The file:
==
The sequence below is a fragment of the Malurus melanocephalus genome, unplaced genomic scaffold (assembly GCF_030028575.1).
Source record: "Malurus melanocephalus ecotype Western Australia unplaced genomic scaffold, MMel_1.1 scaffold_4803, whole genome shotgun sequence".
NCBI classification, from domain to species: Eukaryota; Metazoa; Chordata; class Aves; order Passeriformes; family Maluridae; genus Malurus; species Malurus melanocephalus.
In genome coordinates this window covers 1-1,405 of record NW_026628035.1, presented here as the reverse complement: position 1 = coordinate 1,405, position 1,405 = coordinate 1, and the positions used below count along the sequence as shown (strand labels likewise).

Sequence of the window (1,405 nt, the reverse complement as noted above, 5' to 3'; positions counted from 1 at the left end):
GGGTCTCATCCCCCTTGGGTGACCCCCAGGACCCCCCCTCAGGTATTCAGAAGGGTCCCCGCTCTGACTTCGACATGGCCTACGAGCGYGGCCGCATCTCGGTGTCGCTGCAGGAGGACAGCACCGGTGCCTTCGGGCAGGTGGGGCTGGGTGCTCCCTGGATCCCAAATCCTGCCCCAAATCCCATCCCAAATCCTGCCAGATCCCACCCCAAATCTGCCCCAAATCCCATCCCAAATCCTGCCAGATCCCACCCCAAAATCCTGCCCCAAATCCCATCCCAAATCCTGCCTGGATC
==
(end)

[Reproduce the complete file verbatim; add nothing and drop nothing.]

The sequence below is a fragment of the Malurus melanocephalus genome, unplaced genomic scaffold (assembly GCF_030028575.1).
Source record: "Malurus melanocephalus ecotype Western Australia unplaced genomic scaffold, MMel_1.1 scaffold_4803, whole genome shotgun sequence".
NCBI classification, from domain to species: Eukaryota; Metazoa; Chordata; class Aves; order Passeriformes; family Maluridae; genus Malurus; species Malurus melanocephalus.
In genome coordinates this window covers 1-1,405 of record NW_026628035.1, presented here as the reverse complement: position 1 = coordinate 1,405, position 1,405 = coordinate 1, and the positions used below count along the sequence as shown (strand labels likewise).

Sequence of the window (1,405 nt, the reverse complement as noted above, 5' to 3'; positions counted from 1 at the left end):
GGGTCTCATCCCCCTTGGGTGACCCCCAGGACCCCCCCTCAGGTATTCAGAAGGGTCCCCGCTCTGACTTCGACATGGCCTACGAGCGYGGCCGCATCTCGGTGTCGCTGCAGGAGGACAGCACCGGTGCCTTCGGGCAGGTGGGGCTGGGTGCTCCCTGGATCCCAAATCCTGCCCCAAATCCCATCCCAAATCCTGCCAGATCCCACCCCAAATCTGCCCCAAATCCCATCCCAAATCCTGCCAGATCCCACCCCAAAATCCTGCCCCAAATCCCATCCCAAATCCTGCCTGGATC